2/13/2000 Toronto Sun
The sad, glorious Cure
The Cure's incomparable Robert Smith hits record stores Tuesday with the 13th studio album from his veteran British band.
And while the general consensus is that these gloom rockers haven't reached the same musical heights in the '90s as they did in their '80s heyday, their gloriously melancholy and pretty goth-pop sound still works for me.
This nine-song collection, however, isn't as consistently strong, diverse-sounding or as fun as The Cure's last underrated album of all new material -- 1996's Wild Mood Swings.
As it stands, Bloodflowers has an overwhelming sad vibe with the dreamy album opener Out Of This World being the standout track. Also worth checking out is The Last Day Of Summer and The Loudest Sound, both featuring lots of The Cure's yummy signature chimey guitar sound, the delicate piano ballad There Is No If ... , and the harder-edged rock of 39. A lot of the songs though just somberly plod along like Watching Me Fall, which clocks in at a staggering 11 minutes and 13 seconds.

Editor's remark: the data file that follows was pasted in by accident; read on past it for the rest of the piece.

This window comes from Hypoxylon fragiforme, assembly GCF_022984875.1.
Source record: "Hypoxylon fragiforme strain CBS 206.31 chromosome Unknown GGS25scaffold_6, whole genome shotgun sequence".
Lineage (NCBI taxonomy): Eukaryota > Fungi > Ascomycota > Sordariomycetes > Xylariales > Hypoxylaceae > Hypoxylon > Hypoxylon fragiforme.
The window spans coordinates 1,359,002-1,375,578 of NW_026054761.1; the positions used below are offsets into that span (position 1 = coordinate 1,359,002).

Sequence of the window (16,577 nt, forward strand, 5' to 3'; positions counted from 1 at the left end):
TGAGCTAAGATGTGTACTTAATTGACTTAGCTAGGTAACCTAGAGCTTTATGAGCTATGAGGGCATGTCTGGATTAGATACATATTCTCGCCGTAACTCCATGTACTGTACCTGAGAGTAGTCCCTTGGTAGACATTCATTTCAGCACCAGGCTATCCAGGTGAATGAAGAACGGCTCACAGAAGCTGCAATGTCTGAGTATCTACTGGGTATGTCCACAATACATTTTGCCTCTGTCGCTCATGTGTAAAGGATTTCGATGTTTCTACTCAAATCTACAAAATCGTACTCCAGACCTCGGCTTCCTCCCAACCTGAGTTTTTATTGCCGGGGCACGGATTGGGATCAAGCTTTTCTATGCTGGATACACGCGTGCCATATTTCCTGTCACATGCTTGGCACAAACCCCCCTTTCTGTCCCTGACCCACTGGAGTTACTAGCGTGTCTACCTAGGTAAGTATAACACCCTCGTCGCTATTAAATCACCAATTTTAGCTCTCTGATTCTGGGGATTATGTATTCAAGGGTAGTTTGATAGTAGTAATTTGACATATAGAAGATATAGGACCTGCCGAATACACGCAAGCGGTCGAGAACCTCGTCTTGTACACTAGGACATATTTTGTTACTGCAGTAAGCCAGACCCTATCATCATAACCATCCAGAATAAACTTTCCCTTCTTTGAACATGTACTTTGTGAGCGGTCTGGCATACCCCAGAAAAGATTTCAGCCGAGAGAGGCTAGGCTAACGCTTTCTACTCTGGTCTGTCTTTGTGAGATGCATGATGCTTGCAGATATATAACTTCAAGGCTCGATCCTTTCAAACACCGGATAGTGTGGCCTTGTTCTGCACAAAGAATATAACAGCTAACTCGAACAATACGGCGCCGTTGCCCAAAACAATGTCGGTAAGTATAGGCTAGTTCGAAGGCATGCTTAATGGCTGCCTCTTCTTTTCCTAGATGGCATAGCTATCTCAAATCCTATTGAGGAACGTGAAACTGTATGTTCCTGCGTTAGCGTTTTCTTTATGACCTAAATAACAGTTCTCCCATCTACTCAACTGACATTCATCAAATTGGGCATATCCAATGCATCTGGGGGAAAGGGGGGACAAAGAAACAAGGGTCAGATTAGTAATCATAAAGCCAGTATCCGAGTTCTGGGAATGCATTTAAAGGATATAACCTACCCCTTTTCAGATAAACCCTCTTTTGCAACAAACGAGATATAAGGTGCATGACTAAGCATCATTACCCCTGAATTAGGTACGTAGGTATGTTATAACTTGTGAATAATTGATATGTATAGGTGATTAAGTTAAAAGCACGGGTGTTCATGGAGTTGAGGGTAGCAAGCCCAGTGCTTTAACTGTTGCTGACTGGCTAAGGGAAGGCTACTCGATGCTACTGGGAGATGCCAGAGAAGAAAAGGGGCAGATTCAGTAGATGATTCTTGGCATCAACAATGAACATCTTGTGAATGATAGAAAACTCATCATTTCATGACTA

Bloodflowers -- officially the third part of a trilogy that began with 1982's Pornography and 1989's Disintegration -- could be, according to the press notes, "the oft-threatened 'last-ever' Cure album." Let's hope not. I'd rather Smith go out with a bang than a whimper.
1. Out of This World
2. Watching Me Fall
3. Where the Birds Always Sing
4. Maybe Someday
5. Last Day of Summer, The
6. There Is No If...
7. Loudest Sound, The
9. Bloodflowers - Jane Stevenson